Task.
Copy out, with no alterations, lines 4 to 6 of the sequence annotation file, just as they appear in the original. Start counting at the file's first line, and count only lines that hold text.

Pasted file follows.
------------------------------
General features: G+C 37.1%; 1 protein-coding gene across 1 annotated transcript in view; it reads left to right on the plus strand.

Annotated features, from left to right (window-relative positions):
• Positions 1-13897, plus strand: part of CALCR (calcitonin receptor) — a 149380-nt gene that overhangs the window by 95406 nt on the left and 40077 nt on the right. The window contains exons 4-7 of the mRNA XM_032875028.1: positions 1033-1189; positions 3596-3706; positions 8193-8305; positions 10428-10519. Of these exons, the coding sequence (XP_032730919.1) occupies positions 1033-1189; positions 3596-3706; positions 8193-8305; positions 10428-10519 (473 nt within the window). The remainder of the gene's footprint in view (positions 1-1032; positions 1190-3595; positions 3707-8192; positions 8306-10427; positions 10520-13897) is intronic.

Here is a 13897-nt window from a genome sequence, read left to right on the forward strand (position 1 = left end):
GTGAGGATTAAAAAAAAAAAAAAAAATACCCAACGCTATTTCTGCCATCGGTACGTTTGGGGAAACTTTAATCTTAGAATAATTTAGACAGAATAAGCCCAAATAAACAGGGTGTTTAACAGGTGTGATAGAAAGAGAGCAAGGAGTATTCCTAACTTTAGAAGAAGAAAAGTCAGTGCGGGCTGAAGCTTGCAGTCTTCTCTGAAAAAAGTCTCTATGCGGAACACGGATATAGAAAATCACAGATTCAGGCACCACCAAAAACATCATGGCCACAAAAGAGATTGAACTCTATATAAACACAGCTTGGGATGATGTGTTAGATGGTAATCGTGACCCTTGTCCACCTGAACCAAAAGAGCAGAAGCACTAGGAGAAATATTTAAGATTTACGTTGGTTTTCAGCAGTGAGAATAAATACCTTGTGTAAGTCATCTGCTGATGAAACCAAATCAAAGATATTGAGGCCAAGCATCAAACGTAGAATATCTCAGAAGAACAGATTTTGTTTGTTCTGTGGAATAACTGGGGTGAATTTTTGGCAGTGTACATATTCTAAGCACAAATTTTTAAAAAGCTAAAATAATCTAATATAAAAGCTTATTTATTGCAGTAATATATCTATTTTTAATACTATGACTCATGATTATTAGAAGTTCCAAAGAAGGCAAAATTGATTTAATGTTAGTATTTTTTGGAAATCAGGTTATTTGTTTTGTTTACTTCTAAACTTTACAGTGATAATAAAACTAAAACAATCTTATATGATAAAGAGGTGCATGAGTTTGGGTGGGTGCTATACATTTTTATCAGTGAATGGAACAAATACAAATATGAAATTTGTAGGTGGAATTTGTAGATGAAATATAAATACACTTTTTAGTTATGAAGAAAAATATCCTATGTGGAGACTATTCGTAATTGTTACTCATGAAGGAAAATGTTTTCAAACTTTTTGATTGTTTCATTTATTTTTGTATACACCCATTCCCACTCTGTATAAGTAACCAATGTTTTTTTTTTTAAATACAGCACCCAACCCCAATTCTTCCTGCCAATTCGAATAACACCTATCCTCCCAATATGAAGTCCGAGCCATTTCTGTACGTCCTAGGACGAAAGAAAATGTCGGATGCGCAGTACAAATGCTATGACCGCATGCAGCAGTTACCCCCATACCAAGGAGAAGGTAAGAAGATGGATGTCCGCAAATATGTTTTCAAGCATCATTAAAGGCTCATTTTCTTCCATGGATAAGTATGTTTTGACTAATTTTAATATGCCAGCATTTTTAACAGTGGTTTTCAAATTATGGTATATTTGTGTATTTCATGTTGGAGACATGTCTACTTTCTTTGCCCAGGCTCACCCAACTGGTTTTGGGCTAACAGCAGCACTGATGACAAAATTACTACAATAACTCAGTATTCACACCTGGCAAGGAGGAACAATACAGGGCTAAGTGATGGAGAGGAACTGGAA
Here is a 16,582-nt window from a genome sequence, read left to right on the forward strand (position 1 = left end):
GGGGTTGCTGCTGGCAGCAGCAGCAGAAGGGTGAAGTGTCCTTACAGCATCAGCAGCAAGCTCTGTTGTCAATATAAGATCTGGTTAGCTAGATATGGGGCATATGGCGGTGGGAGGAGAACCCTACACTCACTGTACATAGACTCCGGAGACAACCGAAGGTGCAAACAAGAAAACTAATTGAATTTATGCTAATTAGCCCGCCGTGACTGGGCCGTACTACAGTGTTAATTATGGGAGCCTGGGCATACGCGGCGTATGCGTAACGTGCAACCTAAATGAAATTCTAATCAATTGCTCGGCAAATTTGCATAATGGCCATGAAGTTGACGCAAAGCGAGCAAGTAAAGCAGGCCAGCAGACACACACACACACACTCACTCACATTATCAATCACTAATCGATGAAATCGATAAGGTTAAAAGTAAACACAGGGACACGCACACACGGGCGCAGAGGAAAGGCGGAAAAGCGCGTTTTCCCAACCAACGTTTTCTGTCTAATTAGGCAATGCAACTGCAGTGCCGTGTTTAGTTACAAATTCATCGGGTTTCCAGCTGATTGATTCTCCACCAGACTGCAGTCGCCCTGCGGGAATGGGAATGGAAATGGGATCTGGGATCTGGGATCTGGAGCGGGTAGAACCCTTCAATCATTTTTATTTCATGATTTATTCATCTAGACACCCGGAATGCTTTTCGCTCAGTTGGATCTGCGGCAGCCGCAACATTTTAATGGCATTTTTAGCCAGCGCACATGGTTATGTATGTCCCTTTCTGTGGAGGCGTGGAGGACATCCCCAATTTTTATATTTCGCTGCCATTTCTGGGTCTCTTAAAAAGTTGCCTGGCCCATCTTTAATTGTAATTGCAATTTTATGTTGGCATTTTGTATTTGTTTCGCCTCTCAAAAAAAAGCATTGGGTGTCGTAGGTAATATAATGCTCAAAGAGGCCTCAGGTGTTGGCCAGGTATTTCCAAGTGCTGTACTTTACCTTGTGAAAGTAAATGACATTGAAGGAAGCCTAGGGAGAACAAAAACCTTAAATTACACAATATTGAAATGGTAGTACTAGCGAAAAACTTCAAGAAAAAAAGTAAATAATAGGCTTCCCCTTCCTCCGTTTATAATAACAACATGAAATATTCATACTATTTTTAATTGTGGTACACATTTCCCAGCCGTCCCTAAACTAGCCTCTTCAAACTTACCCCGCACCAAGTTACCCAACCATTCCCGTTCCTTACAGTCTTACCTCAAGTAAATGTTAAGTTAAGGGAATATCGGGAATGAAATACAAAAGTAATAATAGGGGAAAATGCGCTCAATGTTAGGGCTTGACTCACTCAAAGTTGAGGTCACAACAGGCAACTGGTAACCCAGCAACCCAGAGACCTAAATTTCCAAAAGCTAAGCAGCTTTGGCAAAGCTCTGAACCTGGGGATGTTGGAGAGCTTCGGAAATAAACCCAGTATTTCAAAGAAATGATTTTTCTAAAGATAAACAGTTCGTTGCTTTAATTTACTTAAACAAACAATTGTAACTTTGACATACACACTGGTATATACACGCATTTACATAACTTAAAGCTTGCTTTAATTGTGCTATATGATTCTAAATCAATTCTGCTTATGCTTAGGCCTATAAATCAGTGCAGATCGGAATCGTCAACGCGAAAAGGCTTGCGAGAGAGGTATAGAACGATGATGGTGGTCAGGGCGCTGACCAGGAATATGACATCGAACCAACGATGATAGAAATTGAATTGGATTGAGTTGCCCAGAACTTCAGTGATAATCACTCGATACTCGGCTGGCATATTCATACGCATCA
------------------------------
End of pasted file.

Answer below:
Here is a 13897-nt window from a genome sequence, read left to right on the forward strand (position 1 = left end):
GTGAGGATTAAAAAAAAAAAAAAAAATACCCAACGCTATTTCTGCCATCGGTACGTTTGGGGAAACTTTAATCTTAGAATAATTTAGACAGAATAAGCCCAAATAAACAGGGTGTTTAACAGGTGTGATAGAAAGAGAGCAAGGAGTATTCCTAACTTTAGAAGAAGAAAAGTCAGTGCGGGCTGAAGCTTGCAGTCTTCTCTGAAAAAAGTCTCTATGCGGAACACGGATATAGAAAATCACAGATTCAGGCACCACCAAAAACATCATGGCCACAAAAGAGATTGAACTCTATATAAACACAGCTTGGGATGATGTGTTAGATGGTAATCGTGACCCTTGTCCACCTGAACCAAAAGAGCAGAAGCACTAGGAGAAATATTTAAGATTTACGTTGGTTTTCAGCAGTGAGAATAAATACCTTGTGTAAGTCATCTGCTGATGAAACCAAATCAAAGATATTGAGGCCAAGCATCAAACGTAGAATATCTCAGAAGAACAGATTTTGTTTGTTCTGTGGAATAACTGGGGTGAATTTTTGGCAGTGTACATATTCTAAGCACAAATTTTTAAAAAGCTAAAATAATCTAATATAAAAGCTTATTTATTGCAGTAATATATCTATTTTTAATACTATGACTCATGATTATTAGAAGTTCCAAAGAAGGCAAAATTGATTTAATGTTAGTATTTTTTGGAAATCAGGTTATTTGTTTTGTTTACTTCTAAACTTTACAGTGATAATAAAACTAAAACAATCTTATATGATAAAGAGGTGCATGAGTTTGGGTGGGTGCTATACATTTTTATCAGTGAATGGAACAAATACAAATATGAAATTTGTAGGTGGAATTTGTAGATGAAATATAAATACACTTTTTAGTTATGAAGAAAAATATCCTATGTGGAGACTATTCGTAATTGTTACTCATGAAGGAAAATGTTTTCAAACTTTTTGATTGTTTCATTTATTTTTGTATACACCCATTCCCACTCTGTATAAGTAACCAATGTTTTTTTTTTTAAATACAGCACCCAACCCCAATTCTTCCTGCCAATTCGAATAACACCTATCCTCCCAATATGAAGTCCGAGCCATTTCTGTACGTCCTAGGACGAAAGAAAATGTCGGATGCGCAGTACAAATGCTATGACCGCATGCAGCAGTTACCCCCATACCAAGGAGAAGGTAAGAAGATGGATGTCCGCAAATATGTTTTCAAGCATCATTAAAGGCTCATTTTCTTCCATGGATAAGTATGTTTTGACTAATTTTAATATGCCAGCATTTTTAACAGTGGTTTTCAAATTATGGTATATTTGTGTATTTCATGTTGGAGACATGTCTACTTTCTTTGCCCAGGCTCACCCAACTGGTTTTGGGCTAACAGCAGCACTGATGACAAAATTACTACAATAACTCAGTATTCACACCTGGCAAGGAGGAACAATACAGGGCTAAGTGATGGAGAGGAACTGGAA
Here is a 16,582-nt window from a genome sequence, read left to right on the forward strand (position 1 = left end):